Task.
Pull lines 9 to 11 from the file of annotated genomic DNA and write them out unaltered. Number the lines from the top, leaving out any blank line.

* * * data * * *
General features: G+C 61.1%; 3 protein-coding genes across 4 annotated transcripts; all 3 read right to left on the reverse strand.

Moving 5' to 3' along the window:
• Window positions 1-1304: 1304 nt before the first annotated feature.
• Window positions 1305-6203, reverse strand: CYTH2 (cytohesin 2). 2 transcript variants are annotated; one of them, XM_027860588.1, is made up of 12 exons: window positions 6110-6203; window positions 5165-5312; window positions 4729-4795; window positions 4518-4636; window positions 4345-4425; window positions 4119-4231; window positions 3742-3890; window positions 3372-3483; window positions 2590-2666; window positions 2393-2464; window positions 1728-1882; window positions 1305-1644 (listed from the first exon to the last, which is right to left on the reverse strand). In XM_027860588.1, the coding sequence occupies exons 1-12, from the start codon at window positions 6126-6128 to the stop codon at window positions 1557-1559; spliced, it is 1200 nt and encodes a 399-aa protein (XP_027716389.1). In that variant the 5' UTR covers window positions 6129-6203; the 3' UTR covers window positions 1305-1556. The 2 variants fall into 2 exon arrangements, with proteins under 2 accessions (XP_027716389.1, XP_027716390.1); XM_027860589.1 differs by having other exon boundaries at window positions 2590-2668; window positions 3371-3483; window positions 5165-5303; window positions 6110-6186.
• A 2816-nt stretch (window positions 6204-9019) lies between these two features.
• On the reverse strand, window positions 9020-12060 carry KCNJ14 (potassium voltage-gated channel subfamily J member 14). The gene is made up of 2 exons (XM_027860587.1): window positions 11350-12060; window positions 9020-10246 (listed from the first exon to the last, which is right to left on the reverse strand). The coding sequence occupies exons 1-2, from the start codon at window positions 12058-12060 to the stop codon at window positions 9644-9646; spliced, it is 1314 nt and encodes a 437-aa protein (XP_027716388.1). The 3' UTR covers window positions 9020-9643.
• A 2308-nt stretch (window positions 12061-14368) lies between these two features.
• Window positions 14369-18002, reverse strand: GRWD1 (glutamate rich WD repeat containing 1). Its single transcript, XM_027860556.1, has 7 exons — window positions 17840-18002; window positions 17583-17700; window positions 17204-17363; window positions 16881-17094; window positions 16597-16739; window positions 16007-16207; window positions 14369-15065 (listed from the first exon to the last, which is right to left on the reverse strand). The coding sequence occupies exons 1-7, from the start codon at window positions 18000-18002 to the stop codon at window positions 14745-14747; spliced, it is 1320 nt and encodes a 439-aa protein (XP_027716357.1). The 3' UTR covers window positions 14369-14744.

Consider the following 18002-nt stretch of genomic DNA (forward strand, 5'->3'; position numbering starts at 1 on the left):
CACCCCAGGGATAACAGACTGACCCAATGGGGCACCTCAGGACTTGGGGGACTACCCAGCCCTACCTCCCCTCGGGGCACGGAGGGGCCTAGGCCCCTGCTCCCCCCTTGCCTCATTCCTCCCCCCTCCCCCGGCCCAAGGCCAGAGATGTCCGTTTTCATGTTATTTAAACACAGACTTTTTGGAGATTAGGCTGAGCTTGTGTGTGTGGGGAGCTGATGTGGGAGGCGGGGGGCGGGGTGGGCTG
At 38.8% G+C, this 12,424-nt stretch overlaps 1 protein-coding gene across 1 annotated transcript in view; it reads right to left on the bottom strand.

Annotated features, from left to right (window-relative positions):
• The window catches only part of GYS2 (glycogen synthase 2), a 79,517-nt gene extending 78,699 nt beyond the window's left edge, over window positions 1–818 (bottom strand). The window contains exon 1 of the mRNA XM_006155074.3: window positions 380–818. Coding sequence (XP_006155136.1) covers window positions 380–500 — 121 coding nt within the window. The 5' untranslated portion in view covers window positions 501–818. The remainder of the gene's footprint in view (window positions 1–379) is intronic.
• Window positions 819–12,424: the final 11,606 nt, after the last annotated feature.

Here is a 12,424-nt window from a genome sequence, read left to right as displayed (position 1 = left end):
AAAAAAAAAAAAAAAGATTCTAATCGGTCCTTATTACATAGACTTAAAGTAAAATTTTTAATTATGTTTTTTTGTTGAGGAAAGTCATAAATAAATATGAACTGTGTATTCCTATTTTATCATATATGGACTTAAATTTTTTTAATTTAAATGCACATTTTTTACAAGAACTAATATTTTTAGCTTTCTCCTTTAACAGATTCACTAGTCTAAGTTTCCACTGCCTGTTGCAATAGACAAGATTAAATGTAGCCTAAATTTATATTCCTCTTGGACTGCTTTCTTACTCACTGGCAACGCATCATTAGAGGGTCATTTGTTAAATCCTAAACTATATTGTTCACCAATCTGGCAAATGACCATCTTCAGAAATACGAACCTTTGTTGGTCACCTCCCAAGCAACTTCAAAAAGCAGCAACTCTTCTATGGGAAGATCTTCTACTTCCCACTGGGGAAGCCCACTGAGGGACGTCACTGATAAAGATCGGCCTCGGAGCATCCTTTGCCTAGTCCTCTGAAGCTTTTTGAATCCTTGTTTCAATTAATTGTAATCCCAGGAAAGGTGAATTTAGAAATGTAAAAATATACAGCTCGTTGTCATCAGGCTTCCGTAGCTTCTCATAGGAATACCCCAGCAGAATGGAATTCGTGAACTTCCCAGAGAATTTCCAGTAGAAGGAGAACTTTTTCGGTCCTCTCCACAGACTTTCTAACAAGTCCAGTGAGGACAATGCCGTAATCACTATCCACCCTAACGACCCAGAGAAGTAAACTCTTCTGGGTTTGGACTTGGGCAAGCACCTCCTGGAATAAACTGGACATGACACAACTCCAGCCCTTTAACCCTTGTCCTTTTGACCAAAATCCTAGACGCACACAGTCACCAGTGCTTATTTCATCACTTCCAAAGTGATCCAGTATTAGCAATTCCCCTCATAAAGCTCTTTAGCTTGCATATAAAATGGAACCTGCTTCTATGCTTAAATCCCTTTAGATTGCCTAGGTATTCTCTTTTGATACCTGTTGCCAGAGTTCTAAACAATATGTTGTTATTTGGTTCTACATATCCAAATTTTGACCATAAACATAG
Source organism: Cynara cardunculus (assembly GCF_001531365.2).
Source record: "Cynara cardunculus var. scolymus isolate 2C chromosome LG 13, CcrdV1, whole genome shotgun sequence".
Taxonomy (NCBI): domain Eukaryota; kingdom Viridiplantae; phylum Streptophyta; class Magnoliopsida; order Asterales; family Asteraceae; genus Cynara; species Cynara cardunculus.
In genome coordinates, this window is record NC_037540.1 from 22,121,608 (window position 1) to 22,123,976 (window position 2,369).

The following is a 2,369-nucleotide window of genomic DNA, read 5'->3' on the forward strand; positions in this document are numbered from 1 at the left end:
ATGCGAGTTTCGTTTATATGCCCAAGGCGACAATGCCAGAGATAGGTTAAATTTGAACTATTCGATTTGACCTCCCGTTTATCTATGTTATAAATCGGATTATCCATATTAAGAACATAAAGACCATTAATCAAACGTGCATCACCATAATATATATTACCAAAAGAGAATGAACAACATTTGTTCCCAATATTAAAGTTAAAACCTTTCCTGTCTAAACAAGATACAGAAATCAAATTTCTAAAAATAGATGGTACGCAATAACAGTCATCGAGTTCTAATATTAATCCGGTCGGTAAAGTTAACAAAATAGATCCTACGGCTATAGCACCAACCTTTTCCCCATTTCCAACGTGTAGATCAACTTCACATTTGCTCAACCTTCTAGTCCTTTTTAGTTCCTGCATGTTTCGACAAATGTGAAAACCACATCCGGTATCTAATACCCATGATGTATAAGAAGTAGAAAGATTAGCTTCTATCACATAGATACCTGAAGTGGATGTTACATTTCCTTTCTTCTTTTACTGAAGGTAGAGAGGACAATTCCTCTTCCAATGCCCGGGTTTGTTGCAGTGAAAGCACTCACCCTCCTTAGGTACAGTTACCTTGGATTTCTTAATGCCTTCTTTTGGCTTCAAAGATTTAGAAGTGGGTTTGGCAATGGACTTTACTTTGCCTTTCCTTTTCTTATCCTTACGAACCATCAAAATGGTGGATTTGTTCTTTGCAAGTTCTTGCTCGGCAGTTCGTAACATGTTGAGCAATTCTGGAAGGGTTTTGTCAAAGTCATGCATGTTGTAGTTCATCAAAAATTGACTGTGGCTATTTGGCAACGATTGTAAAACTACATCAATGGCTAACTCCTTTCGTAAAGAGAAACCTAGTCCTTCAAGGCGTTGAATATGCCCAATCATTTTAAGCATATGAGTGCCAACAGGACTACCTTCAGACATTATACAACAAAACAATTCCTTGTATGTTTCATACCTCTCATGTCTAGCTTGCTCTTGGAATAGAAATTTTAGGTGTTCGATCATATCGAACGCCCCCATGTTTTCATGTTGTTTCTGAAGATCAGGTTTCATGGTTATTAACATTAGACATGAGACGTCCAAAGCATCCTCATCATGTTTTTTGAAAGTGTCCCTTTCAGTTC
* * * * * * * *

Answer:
Consider the following 18002-nt stretch of genomic DNA (forward strand, 5'->3'; position numbering starts at 1 on the left):
CACCCCAGGGATAACAGACTGACCCAATGGGGCACCTCAGGACTTGGGGGACTACCCAGCCCTACCTCCCCTCGGGGCACGGAGGGGCCTAGGCCCCTGCTCCCCCCTTGCCTCATTCCTCCCCCCTCCCCCGGCCCAAGGCCAGAGATGTCCGTTTTCATGTTATTTAAACACAGACTTTTTGGAGATTAGGCTGAGCTTGTGTGTGTGGGGAGCTGATGTGGGAGGCGGGGGGCGGGGTGGGCTG
At 38.8% G+C, this 12,424-nt stretch overlaps 1 protein-coding gene across 1 annotated transcript in view; it reads right to left on the bottom strand.